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  Reply # 2074665 17-Aug-2018 06:30
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Ah, the good old days. Caey Kasem about to come on the radio, new cassette in and finger hovering over teh record button.

 

 

 

Still a large consumer of music but have no idea what is on teh Top 40. Into albums now and most will be found in RateYourMusic  top 100 for each year


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  Reply # 2074671 17-Aug-2018 07:40
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As a younger one than most here, I used to like chart music back in school. Like everyone generally listened to it and then I started to find my own likings, for me it was Drum and Bass with some older rock and reggae. 
Heck, I have mates who still like that new popular Rap and so fourth. 

 
Like nothing wrong with Drake but you can see how his latest song is catchy like all his others. We may not like it but can see how it captures people.

But then the A$AP crew I can enjoy every song they have put out and its just what I like.






 


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  Reply # 2074674 17-Aug-2018 08:05
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  Reply # 2074678 17-Aug-2018 08:19
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There was probably a lot of rubbish on the charts when I was growing up in the 80s and 90s, but noone remembers it because only the good material has endured. 

 

I personally dislike the vast majority of what's on the charts now, but I force myself to listen to the Charting Now radio feed on Apple Music every now and again so that I don't miss out on the occasional new release that I really like.


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  Reply # 2074721 17-Aug-2018 09:27
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The Top 40 is the top 40 because the generation currently growing up is hearing and buying the music of their generation. Older generations like music that was released in their own generation, not music that is being released now. 

 

People like what music they grew up with, it's been that way for generations and will probably always be that way.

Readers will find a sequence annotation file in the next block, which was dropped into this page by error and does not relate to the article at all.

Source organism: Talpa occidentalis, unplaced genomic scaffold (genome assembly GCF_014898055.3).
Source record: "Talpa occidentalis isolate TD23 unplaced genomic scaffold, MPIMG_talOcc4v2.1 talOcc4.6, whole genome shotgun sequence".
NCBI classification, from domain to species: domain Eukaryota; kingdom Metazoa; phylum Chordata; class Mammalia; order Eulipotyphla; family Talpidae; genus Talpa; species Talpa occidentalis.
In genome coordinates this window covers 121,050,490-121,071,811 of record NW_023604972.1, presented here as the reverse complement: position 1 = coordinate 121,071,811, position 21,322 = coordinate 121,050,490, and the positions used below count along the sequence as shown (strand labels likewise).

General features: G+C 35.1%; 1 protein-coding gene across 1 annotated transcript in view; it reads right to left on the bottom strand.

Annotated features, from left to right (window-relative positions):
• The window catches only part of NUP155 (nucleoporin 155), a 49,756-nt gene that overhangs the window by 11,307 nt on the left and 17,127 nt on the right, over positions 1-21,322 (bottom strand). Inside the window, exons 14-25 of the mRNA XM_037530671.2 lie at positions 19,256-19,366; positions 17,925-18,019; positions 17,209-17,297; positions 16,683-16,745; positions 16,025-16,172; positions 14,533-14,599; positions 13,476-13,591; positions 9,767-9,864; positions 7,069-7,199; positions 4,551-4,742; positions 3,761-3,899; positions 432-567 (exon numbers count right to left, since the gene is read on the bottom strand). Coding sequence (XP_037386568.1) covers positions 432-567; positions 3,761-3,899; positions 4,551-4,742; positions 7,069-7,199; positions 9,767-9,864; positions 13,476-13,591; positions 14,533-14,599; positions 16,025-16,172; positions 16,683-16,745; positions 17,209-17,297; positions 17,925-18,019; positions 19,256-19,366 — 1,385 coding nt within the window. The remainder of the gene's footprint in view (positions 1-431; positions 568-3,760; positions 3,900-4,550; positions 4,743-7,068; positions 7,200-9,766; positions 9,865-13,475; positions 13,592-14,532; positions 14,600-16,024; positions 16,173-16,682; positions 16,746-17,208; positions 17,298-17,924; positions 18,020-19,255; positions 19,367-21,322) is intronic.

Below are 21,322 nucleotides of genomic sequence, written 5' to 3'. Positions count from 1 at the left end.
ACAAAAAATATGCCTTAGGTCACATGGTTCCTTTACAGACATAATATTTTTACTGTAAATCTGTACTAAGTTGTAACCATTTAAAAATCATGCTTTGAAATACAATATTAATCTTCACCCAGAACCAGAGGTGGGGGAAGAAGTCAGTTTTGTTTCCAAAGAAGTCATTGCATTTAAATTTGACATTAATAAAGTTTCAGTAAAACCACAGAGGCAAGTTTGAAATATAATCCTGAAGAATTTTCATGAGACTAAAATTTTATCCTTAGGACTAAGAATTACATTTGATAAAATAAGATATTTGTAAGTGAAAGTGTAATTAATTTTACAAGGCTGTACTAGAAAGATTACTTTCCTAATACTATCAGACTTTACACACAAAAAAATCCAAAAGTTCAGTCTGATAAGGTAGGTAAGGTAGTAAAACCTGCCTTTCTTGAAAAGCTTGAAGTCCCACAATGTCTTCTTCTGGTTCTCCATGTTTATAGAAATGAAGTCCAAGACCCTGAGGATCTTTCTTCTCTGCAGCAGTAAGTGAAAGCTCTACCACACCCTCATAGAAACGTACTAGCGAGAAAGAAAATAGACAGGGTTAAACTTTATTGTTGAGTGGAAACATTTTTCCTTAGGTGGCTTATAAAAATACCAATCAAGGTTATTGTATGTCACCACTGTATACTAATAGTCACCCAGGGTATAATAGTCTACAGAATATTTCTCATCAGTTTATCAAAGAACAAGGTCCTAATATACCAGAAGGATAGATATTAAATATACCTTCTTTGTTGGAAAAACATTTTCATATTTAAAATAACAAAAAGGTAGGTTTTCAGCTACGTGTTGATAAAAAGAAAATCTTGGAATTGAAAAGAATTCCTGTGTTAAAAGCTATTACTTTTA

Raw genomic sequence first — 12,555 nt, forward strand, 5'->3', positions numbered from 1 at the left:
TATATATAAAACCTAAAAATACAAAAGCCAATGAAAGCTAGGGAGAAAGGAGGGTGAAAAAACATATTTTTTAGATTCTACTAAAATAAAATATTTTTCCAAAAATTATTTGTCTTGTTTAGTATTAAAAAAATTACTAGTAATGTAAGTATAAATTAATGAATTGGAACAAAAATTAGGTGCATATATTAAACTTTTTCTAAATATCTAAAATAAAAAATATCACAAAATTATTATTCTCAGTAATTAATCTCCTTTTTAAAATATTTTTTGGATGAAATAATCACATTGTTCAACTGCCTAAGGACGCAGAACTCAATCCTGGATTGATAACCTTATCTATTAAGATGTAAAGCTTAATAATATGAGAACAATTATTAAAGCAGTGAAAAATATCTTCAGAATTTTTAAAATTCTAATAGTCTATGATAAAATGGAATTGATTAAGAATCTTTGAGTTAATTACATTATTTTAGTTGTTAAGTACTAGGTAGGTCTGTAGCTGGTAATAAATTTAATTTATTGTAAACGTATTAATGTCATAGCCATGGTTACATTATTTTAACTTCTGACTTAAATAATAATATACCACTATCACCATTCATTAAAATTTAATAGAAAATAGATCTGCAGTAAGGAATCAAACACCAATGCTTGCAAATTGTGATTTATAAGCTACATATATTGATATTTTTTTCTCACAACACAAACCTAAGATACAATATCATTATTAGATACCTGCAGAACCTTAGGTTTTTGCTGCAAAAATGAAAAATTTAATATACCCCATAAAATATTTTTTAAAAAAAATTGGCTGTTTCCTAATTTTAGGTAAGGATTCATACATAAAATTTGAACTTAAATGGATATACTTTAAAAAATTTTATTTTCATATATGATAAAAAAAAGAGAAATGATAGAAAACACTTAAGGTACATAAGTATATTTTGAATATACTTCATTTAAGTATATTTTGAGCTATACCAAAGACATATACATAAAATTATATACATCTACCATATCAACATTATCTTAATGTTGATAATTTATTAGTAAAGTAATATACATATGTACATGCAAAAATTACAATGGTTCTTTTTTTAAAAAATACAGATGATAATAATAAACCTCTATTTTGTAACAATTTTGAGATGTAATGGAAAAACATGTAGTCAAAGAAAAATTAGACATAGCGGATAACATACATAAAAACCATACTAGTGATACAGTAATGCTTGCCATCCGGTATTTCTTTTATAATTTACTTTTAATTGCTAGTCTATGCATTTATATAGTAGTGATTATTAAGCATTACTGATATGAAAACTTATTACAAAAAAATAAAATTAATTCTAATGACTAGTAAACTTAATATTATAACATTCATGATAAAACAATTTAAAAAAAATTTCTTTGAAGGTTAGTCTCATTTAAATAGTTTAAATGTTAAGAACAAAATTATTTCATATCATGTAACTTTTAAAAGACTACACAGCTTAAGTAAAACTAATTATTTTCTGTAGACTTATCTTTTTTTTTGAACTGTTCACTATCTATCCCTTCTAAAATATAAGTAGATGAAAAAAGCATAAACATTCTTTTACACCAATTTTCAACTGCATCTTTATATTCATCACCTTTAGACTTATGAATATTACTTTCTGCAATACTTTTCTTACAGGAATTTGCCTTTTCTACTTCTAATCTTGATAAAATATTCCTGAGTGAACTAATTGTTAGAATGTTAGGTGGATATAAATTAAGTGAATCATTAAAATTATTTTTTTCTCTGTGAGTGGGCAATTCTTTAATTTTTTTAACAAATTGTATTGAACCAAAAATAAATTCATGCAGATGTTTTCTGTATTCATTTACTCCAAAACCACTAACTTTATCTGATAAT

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  Reply # 2074723 17-Aug-2018 09:33
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GeoffisPure:

 

rap music

 

Would love to know your thoughts.

 

 

Seriously funny

 

- like a jumbo shrimp.


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  Reply # 2074738 17-Aug-2018 10:49
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Recently my wife an I spent several weeks traveling for 5-6 hours every day by car. We started by listening to the radio (The Edge etc) but soon got bored because the playlist was so restricted that you would hear the same tracks pretty much every hour.

 

We then started selecting 3 or 4 different CD's every day from our collection of around 500, mostly from the 80's through to the early 2000's. It was interesting to find which albums worked and which didn't. REM, for example, that I would have though would be brilliant was just plain boring with only one or two standout tracks.

 

On the other hand Rod Stewart and the Faces was just great as was M & M and, I can't believe I'm saying this, so was Simon and Garfunkels Greatest Hits.

 

My feeling is that there were more standout acts from times gone past who built their careers and honed their craft relatively slowly and therefore lasted. For a while now acts, even the most popular, seem to appear and disappear in a relatively short time and their music disappears with them.

 

 

 

 

 

 

 

 

 

 

 

 

 

 

 

 

 

 

 

 

 

 

 

 

 

 

 

 


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  Reply # 2074755 17-Aug-2018 11:15
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Fred99:

 

GeoffisPure:

 

rap music

 

Would love to know your thoughts.

 

 

Seriously funny

 

- like a jumbo shrimp.

 

 

 

 

 

 

I can see what you mean. 





 


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  Reply # 2074830 17-Aug-2018 13:01
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Oh my god.  That first video put me right off my lunch - and it wasn't a bucket of KFC and a marlboro.

 

Was that released before or after the artist made the big time?  2 million views - I was one and I can't undo that, forever.


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  Reply # 2074951 17-Aug-2018 17:42
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I used to listen to top 40 type music in my early days (intermediate and early high school). Then along came Napster.

Finally a way to discover new music independently of the radio and music shops. As you could use Napster to browse other people's music libraries. This also kicked off a sneaker net among my friends, where we would take hard drives to eachovers houses to copy music.

My tastes in music are now extremely varied. And I have attended concerts and bought albums. Where pirated MP3s were the sole means of how I discovered those bands.

Now, I just have a paid Google music subscription. Meaning it is in Google's interest to provide me with new music that I like. So I will keep renewing my subscription.

It has also been ages since I last downloaded any MP3s. Despite now having gigabit UFB. Compared to Jetstart ADSL (speed capped to 128K).